Sound engineering underpins modern landfills, making them safer, more efficient and environmentally sound. Landfills are designed to ensure that the environment is protected including the groundwater, surface water, land and air and that public health is maintained.
After reducing, reusing, recycling, and waste conversion, landfills are used for the final disposition of any material that is managed otherwise. Some points to consider:
- Modern landfills are designed, sited, engineered, operated, regulated, tested and monitored in a safe and environmentally responsible manner.
- Protective landfill liners made of clay and plastic cover the bottom of the landfill preventing landfill liquids, called leachate, from entering the ground or surface waters. This leachate is collected and treated, often at the wastewater treatment plant.
- At the end of each working day, that day’s waste is covered usually with six inches of soil. This soil serves to prevent unwanted animals from digging into the trash, prevents wind-blown litter, and reduces odors. At the end of the landfill’s life, final cover is placed over the entire area. This includes another liner, similar to the one underlying the landfill.
- Modern landfills collect and treat gas that is produced by decomposing organic material in the waste.
- Permitting a modern landfill generally takes between 5 to 7 years, costs millions of dollars and requires rigorous siting, engineering and environmental studies and demonstrations to ensure both state and local environmental and safety concerns are satisfied.
The significant role of new technologies in landfill development and management may surprise some. This is a science-based industry that employs civil and environmental engineers, chemists, soil experts, biologists, geologists and hydrologists to protect today’s environment while developing the sustainable waste management practices of the future.
Anatomy of a Landfill
The bottom liner separates and prevents the buried waste from coming in contact with underlying natural soils and groundwater. In municipal solid waste landfills, the bottom liners are required to consist of both a clay liner and a synthetic one. The synthetic liner is generally constructed using some type of durable, puncture-resistant synthetic plastic HDPE (high density polyethylene) ranging from 30 to 100 mils thick.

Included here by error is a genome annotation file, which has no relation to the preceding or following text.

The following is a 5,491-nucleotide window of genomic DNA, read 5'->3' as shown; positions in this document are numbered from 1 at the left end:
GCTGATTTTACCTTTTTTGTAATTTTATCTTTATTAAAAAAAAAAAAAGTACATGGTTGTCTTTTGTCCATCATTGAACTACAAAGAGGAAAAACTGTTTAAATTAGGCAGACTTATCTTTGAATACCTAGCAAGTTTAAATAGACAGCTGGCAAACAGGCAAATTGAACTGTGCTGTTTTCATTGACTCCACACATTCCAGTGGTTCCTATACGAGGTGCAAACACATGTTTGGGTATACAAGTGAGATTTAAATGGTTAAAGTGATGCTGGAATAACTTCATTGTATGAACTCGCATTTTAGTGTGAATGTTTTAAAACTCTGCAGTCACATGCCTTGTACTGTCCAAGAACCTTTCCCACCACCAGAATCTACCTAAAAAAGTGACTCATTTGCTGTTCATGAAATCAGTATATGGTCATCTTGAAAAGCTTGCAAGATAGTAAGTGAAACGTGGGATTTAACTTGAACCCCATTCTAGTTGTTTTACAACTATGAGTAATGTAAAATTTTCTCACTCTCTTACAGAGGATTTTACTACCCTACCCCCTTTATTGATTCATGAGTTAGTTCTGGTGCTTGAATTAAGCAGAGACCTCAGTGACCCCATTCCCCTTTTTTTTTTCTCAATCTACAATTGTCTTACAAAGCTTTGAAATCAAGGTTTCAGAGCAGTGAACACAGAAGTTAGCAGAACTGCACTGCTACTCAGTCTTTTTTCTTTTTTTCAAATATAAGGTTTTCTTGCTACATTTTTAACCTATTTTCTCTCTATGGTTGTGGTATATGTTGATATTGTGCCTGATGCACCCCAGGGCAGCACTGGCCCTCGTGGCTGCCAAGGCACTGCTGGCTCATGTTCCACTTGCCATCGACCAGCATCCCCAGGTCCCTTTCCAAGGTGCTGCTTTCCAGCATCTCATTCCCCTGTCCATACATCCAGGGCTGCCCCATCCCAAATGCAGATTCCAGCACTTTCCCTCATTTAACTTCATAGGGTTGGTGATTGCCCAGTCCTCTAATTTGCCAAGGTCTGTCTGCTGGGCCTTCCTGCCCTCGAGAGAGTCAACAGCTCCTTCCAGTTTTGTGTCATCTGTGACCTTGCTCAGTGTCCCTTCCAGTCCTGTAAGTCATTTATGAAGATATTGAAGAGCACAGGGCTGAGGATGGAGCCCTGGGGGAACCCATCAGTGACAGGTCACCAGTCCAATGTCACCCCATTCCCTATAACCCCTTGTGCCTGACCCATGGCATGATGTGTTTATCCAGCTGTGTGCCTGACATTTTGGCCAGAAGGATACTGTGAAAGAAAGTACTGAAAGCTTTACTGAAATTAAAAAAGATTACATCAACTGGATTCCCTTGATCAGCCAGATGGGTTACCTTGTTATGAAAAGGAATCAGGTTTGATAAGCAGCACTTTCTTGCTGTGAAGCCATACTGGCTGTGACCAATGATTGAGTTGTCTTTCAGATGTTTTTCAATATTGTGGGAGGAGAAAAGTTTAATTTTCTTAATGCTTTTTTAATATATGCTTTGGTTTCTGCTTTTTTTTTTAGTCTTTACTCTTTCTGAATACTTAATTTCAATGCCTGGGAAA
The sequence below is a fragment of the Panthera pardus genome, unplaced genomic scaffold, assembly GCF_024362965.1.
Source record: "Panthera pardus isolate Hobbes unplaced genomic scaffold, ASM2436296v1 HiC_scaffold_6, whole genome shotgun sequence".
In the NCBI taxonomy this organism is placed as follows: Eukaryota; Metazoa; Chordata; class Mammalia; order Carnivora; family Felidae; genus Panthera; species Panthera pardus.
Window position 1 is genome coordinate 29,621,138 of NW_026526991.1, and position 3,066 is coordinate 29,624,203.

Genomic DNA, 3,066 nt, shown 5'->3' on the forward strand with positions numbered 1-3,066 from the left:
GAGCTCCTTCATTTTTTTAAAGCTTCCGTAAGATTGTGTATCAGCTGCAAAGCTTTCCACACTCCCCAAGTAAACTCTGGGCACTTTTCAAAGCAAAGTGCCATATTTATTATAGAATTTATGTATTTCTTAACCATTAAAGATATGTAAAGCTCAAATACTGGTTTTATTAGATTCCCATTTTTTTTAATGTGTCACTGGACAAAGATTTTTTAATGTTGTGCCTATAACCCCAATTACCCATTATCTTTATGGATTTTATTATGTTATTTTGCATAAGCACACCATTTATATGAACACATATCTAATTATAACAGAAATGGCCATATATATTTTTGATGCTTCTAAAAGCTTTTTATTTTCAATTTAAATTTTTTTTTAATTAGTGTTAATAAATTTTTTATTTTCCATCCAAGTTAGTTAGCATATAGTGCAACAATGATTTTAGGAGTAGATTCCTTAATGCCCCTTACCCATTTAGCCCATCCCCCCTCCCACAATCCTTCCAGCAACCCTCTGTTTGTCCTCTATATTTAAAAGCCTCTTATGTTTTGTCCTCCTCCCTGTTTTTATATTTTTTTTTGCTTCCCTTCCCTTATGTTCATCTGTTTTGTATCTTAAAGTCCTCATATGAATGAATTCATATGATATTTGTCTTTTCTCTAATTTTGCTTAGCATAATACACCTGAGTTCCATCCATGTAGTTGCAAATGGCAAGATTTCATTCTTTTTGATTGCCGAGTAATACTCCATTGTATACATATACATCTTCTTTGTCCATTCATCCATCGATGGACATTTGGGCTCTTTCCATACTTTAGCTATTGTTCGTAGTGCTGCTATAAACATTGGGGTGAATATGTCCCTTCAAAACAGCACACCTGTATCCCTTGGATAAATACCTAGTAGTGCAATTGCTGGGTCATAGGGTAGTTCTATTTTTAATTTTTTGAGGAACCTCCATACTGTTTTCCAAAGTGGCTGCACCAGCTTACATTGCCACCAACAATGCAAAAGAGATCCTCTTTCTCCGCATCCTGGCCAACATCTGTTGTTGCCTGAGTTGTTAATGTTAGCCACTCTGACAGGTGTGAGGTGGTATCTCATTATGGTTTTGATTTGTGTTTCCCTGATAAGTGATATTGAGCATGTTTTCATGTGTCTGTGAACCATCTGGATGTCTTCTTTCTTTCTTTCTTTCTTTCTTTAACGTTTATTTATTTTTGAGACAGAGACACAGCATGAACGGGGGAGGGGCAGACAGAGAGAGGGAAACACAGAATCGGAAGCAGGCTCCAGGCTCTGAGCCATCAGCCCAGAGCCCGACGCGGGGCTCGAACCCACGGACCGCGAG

This is the area in a landfill that has been constructed and approved for disposal of waste. Cells range in size (depending upon total tons of waste received each day at the landfill) from a few acres to as large as more than 20 acres. The waste is placed in thin layers and compacted by heavy machinery.
Leachate collection system
The bottom of each landfill is typically designed so that the bottom surface of the landfill is sloped to a low point, called a sump. This is where any liquids that drain from the waste — known as leachate — are collected and removed. The leachate collection system typically consists of a series of perforated pipes, gravel packs and a layer of sand or gravel placed in the bottom of the landfill above the liner. Once the leachate is removed from the sump, it is typically pumped to a holding tank or pond, where it is either treated on site or hauled to a wastewater treatment facility.
This is an engineered system designed to control stormwater run-on and runoff. The stormwater is directed through a series of berms or ditches to holding areas known as sedimentation traps or stormwater management ponds. In these ponds the runoff water flow is slowed down or held long enough to allow any suspended soil particles to settle out before the water is discharged off site.
Landfill gas collection system
Over time, bacteria in the landfill break down the organic fraction of the trash. This process produces landfill gas, which is about 50 percent methane and 50 percent carbon dioxide with small amounts of other gases, including trace quantities of some hazardous air pollutants. To control these pollutants, the landfill gas is collected and either flared or beneficially used. The collection system consists of blowers that exert a vacuum through piping connected to a series of wells that are drilled into the waste. This gas, once collected, can be either flared or used for energy.
Waste is required to be covered daily with either six inches of compacted soil or an alternative daily cover. Some examples of alternative daily covers are the application of spray-on cover material, such as foam or a flame-retardant fiber material. Another type of alternative daily cover is large panels of tarpaulin-type material that is laid over the waste at the end of each day and removed the next day before waste is placed. Other areas within the cells that are not to final grade and will not receive placement of additional waste for a period of time may require additional cover. This is known as intermediate cover — generally 12 inches of soil. Covering (or capping) is performed in order to isolate the waste from exposure to the air, pests and to control odors. When a section of the landfill is finished or filled to capacity, it is permanently covered with a combination of a liner, compacted soil and a layer of topsoil and vegetation.
Groundwater monitoring stations
Groundwater monitoring wells are installed around the landfill and tested periodically to verify the landfill performance. Typically a groundwater monitoring system will have a series of wells that are located up-gradient of the landfill disposal area and a series of wells down-gradient. The up-gradient wells test the water quality before it moves under the disposal area in order to get a background analysis of the water. The down-gradient wells then allow testing of the water after it has passed under the disposal area so it can be compared to the quality of the up-gradient wells to make sure there has been no impact or contamination of the groundwater.